Site 1116

Hole 1116A (RCB):
9°51.934´S, 151°34.508´E; 1851.3 mbsl
0—158.90 mbsf cored; 32.61 m recovered (21%)

Site 1116 is located on the southern flank of Moresby Seamount, 8 km south of Site 1114, within a tilted block bounded by two normal faults that each offset the basement by >1 km to the south-southwest. The objectives for this site were to characterize the early rift sediments and the seamount basement (which was not reached).

Very low surface porosity (~30%), and high bulk density (~2.15 g/cm3), sonic velocity (2.2—2.8 km/s), and thermal conductivity (1.0—2.2 W/(m•K) values, suggest that 700—1000 m of the section has been removed by faulting and/or erosion. This is consistent with the lack of a Quaternary and uppermost Pliocene section, as well as the seismic stratigraphy.

The recovered section is dominated by Pliocene indurated sandstones alternating with siltstones/claystones. The sandstones are fine to medium, occasionally coarse grained, and display parallel, wavy, and convolute laminations, which indicate they originated from turbidity currents in a near-source slope setting. A paraconglomerate is at 34—63 mbsf. The sandstones below this are subarkosic with a calcareous matrix. Measured CaCO3 contents are <5%. Some thick-bedded, reverse-graded sandstones with occasional intraformational rip-up clasts were deposited from high-density turbidity currents. However, normal grading and lamination in some siltstones/sandstones also indicate deposition by low-concentration turbidity or bottom currents. The matrix-supported conglomerates, interbedded with sandstones and siltstones, comprise relatively unaltered, mainly angular clasts and are interpreted as debris-flow deposits.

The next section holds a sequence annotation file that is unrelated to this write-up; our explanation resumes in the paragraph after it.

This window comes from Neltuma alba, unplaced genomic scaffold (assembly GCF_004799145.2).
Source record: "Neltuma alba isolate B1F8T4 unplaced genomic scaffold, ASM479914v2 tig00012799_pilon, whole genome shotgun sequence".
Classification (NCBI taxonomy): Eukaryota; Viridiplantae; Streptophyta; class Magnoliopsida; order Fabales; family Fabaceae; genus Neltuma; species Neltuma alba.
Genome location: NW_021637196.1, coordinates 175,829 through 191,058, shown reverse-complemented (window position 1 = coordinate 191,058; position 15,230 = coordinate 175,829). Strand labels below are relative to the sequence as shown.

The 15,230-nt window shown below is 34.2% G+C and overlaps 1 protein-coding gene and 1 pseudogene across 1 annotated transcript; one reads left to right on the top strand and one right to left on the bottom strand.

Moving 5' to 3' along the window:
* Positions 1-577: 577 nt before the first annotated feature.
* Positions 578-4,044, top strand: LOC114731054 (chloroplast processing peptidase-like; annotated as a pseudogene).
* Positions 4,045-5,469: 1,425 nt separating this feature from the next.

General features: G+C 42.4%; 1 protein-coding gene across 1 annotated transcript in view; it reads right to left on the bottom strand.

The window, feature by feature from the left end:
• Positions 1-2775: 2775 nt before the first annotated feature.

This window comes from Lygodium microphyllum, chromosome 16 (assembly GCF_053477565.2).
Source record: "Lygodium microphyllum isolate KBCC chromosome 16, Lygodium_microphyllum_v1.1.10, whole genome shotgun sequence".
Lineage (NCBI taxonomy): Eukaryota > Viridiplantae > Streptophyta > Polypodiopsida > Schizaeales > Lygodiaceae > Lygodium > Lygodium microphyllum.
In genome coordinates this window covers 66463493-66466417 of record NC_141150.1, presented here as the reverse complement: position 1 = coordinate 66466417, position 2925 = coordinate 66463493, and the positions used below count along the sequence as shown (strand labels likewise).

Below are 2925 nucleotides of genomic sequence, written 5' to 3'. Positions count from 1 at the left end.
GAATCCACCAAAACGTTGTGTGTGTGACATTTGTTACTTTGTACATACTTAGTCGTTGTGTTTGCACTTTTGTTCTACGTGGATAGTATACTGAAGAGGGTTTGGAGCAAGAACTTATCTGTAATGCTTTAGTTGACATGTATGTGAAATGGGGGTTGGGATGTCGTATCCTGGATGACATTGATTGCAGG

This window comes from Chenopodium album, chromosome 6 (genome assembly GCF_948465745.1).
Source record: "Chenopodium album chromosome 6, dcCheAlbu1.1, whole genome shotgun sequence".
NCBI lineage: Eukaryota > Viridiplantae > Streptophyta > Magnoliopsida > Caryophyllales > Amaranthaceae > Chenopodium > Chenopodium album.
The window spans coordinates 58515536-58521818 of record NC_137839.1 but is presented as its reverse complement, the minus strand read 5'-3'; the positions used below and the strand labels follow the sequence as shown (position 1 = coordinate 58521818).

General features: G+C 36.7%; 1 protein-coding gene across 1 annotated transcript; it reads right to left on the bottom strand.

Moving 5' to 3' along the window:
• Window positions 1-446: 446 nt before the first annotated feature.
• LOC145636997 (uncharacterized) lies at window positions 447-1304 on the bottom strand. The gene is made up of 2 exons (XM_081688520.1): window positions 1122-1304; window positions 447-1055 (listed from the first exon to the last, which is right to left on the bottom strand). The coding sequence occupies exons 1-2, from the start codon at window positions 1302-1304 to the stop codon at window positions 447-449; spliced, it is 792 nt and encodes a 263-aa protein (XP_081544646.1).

Benthic foraminifers indicate middle bathyal paleowater depths (500—2000 m), with inner neritic (<50 m) benthic foraminifers redeposited within turbidite beds. The N20/N21 boundary (3.35 Ma) occurs between 104 and 128 mbsf, and the minimum age of 1.95 Ma at the surface yields a minimum sedimentation rate of 70 m/m.y. Burrows are either abundant or relatively depleted, suggesting alternating poorly and well oxygenated subseafloor conditions; within both cases abundant detrital organic matter input and a mostly terrigeneous source are indicated by C/N ratios.

The orientations of the subhorizontal maximum axes of the ellipsoids of magnetic susceptibility (corrected for bedding dip and core orientation) below 100 mbsf indicate northeast-southwest or northwest-southeast—directed paleocurrents during sedimentation.

The sources of clastics are little-altered basic extrusive rocks of mainly calc-alkaline affinities, probably derived from the Miocene Tobriand Arc, but also include silicic extrusives, shallow-water bioclasts, metamorphics, and serpentinite. The serpentinite, rare chromite, and some of the gabbro and diabase grains probably have an ophiolitic origin (Paleocene—Eocene Papuan Ultramafic Belt?).

The upper 100 m of the section shows abundant evidence of synsedimentary deformations, including folding and low-angle extensional faulting typical of gravity-driven processes. The bedding dips <10%, except for fold limbs where it is up to 50%. Common dewatering and fluidization features were possibly seismically triggered. Faults and scaly fabrics are within a narrow zone between 100 and 120 mbsf. They include steep strike-slip and 25%- to 55%-dipping pure normal faults. Below the fault zone, beds dip ~15%, consistent with the dip of seismic reflectors.


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